The City of Duluth’s stormwater utility partners with many organizations, both private groups and governmental agencies. Collaborating with others allows us to share resources and save money. By bringing everyone together, a consistent message is created to avoid confusion. Having a wide variety of agencies working together also allows us to share expertise in our specialized areas.

The Regional Stormwater Protection Team (RSPT) was formed in 2002 by 26 regional communities & agencies who came together to provide mutual support, education and outreach regarding protection of their shared Western Lake Superior Watershed. The all-volunteer organization has pooled resources and successfully attracted funding from several granting agencies, which has allowed implementation of a multi-year media campaign, 2005 and 2007 Watershed Festivals, representation at regional events, home shows, and development of numerous presentations and publications. Many member organizations have been recognized as leaders in their protection of water resources, receiving regional, state and national recognition.

The Duluth Urban Watershed Advisory Committee (DUWAC) initially met in 2015 and continues today as a Voluntary Cooperation Organization that encourages management of local streams on a watershed basis. An initial action of the committee was to create a vision statement to help guide the group, which is “Our water resources and associated ecosystems become healthier and more resilient through public engagement and local government collaboration.” This statement will assist in community involvement helping to develop priorities for cooperative watershed management. To formalize the structure of the committee, a memorandum of understanding (MOU) was created and adopted by all member communities in 2018. One of the goals of the Duluth Urban Watershed Advisory Committee is to identify and prioritize projects within and between communities, maximizing efficiency to ensure that communities are getting the biggest impact from their investments. Other benefits of DUWAC are to improve our community’s understanding and knowledge about water resources and to help identify options to update local codes and ordinances that will improve water resources within our watersheds. A secondary goal of the committee is to recognize efficiencies and opportunities to share expertise between its members.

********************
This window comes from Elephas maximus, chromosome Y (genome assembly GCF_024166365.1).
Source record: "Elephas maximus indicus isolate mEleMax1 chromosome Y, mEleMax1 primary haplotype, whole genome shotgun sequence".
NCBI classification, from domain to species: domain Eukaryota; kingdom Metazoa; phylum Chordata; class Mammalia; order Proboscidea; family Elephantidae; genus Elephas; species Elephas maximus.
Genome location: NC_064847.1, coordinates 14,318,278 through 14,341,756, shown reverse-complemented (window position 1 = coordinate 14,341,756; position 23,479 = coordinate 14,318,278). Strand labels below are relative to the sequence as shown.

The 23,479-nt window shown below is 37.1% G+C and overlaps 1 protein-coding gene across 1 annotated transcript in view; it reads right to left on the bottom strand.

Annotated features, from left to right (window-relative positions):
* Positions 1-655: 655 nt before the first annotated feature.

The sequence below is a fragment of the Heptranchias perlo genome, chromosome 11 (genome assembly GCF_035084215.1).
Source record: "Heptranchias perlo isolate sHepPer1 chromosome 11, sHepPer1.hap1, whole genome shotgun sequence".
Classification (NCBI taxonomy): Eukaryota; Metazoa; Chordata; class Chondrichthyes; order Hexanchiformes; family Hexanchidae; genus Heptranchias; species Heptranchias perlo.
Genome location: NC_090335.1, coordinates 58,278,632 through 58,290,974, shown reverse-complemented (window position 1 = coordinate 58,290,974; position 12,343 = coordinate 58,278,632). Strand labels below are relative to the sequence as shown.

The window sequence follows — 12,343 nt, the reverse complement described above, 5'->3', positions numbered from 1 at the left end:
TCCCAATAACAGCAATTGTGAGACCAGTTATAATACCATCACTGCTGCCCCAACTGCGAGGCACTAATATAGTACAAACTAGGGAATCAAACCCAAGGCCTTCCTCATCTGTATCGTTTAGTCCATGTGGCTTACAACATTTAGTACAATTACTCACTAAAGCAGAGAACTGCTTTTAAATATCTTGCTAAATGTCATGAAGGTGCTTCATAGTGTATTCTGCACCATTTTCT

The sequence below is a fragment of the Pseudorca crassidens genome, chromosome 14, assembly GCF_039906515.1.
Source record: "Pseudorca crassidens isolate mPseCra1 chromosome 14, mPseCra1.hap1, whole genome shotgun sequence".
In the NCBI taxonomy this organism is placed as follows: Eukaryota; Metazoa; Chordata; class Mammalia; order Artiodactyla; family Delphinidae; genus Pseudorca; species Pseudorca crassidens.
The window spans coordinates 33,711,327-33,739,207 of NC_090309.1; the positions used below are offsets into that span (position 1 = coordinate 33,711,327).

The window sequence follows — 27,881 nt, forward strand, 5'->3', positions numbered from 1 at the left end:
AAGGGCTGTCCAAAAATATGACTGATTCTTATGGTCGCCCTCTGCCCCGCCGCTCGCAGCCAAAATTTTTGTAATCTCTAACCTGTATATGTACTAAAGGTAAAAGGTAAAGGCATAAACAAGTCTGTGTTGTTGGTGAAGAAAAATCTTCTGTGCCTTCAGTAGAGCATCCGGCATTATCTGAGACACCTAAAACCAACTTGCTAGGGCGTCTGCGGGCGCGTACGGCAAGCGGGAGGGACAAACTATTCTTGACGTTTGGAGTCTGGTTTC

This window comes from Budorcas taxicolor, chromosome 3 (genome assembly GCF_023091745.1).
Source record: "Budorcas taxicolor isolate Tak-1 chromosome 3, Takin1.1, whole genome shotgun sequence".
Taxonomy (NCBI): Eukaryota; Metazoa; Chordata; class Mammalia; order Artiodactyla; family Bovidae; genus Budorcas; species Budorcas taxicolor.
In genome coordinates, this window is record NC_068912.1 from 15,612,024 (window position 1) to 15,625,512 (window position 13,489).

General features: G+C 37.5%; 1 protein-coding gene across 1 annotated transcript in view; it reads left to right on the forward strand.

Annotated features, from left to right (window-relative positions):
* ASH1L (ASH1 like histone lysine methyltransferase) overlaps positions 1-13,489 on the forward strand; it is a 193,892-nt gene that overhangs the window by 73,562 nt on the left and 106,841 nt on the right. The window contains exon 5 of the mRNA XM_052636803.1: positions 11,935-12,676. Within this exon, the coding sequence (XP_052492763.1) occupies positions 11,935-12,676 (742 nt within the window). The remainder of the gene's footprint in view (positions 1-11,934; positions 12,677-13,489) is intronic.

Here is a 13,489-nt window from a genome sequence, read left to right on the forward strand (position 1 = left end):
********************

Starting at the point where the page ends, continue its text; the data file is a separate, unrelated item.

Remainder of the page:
Illicit Discharges are non-stormwater discharges to the storm sewer system or receiving waters (Lake Superior, St. Louis River, wetlands, local streams, etc.) Non-stormwater discharges may include but are not limited to chemicals, oils, paints, concrete washout, soapy water, pet waste, human waste, yard waste, trash, dirt/mud, etc. All stormwater runoff is directed into local receiving waters and is NOT treated. Prompt reporting of a suspected illicit discharge is encouraged and helps protect local water quality. To report an illicit discharge please contact 218-730-4130 or submit online

Please see the Storm Utility Billing Webpage for more information. 

Contacts

If you have any questions or concerns about stormwater, or if you would like to review and comment on the City of Duluth's Stormwater Pollution Prevention Plan (SWPPP), please contact the Engineering office at 218-730-5200.

To report stormwater utility issues, please call the Utility Operations office at 218-730-4130 or use the online form.